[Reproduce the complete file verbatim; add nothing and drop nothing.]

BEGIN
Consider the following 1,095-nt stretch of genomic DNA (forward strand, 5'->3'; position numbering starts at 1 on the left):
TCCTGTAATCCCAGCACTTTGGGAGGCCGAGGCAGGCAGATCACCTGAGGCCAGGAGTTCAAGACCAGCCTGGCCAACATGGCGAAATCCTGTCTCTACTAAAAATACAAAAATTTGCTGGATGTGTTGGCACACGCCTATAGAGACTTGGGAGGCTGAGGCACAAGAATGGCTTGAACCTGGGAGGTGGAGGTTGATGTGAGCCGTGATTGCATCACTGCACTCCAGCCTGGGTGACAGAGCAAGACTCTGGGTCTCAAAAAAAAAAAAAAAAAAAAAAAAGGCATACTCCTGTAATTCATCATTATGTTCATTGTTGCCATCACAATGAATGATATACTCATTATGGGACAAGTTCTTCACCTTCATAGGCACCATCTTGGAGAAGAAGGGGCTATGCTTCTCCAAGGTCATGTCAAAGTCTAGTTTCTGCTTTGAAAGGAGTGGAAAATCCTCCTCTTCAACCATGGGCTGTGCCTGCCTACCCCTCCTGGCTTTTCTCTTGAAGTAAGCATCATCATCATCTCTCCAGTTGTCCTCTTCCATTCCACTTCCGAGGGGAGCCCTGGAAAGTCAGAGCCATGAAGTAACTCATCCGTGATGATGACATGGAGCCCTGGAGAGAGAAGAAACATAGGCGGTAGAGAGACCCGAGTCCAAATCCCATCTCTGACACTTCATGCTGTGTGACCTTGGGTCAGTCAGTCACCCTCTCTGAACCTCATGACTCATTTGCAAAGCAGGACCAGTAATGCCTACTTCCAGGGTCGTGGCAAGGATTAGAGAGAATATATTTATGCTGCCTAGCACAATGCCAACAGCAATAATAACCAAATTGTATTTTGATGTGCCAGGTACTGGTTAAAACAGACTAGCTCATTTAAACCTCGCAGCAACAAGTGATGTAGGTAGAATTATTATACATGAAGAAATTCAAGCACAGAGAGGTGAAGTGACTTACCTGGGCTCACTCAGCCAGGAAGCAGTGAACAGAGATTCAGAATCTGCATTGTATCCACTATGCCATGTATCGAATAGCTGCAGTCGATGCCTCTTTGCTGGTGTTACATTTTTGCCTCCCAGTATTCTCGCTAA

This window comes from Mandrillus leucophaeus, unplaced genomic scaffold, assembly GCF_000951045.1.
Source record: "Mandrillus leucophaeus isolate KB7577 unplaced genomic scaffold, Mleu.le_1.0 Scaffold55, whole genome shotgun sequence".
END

Consider the following 1,095-nt stretch of genomic DNA (forward strand, 5'->3'; position numbering starts at 1 on the left):
TCCTGTAATCCCAGCACTTTGGGAGGCCGAGGCAGGCAGATCACCTGAGGCCAGGAGTTCAAGACCAGCCTGGCCAACATGGCGAAATCCTGTCTCTACTAAAAATACAAAAATTTGCTGGATGTGTTGGCACACGCCTATAGAGACTTGGGAGGCTGAGGCACAAGAATGGCTTGAACCTGGGAGGTGGAGGTTGATGTGAGCCGTGATTGCATCACTGCACTCCAGCCTGGGTGACAGAGCAAGACTCTGGGTCTCAAAAAAAAAAAAAAAAAAAAAAAAGGCATACTCCTGTAATTCATCATTATGTTCATTGTTGCCATCACAATGAATGATATACTCATTATGGGACAAGTTCTTCACCTTCATAGGCACCATCTTGGAGAAGAAGGGGCTATGCTTCTCCAAGGTCATGTCAAAGTCTAGTTTCTGCTTTGAAAGGAGTGGAAAATCCTCCTCTTCAACCATGGGCTGTGCCTGCCTACCCCTCCTGGCTTTTCTCTTGAAGTAAGCATCATCATCATCTCTCCAGTTGTCCTCTTCCATTCCACTTCCGAGGGGAGCCCTGGAAAGTCAGAGCCATGAAGTAACTCATCCGTGATGATGACATGGAGCCCTGGAGAGAGAAGAAACATAGGCGGTAGAGAGACCCGAGTCCAAATCCCATCTCTGACACTTCATGCTGTGTGACCTTGGGTCAGTCAGTCACCCTCTCTGAACCTCATGACTCATTTGCAAAGCAGGACCAGTAATGCCTACTTCCAGGGTCGTGGCAAGGATTAGAGAGAATATATTTATGCTGCCTAGCACAATGCCAACAGCAATAATAACCAAATTGTATTTTGATGTGCCAGGTACTGGTTAAAACAGACTAGCTCATTTAAACCTCGCAGCAACAAGTGATGTAGGTAGAATTATTATACATGAAGAAATTCAAGCACAGAGAGGTGAAGTGACTTACCTGGGCTCACTCAGCCAGGAAGCAGTGAACAGAGATTCAGAATCTGCATTGTATCCACTATGCCATGTATCGAATAGCTGCAGTCGATGCCTCTTTGCTGGTGTTACATTTTTGCCTCCCAGTATTCTCGCTAA

This window comes from Mandrillus leucophaeus, unplaced genomic scaffold, assembly GCF_000951045.1.
Source record: "Mandrillus leucophaeus isolate KB7577 unplaced genomic scaffold, Mleu.le_1.0 Scaffold55, whole genome shotgun sequence".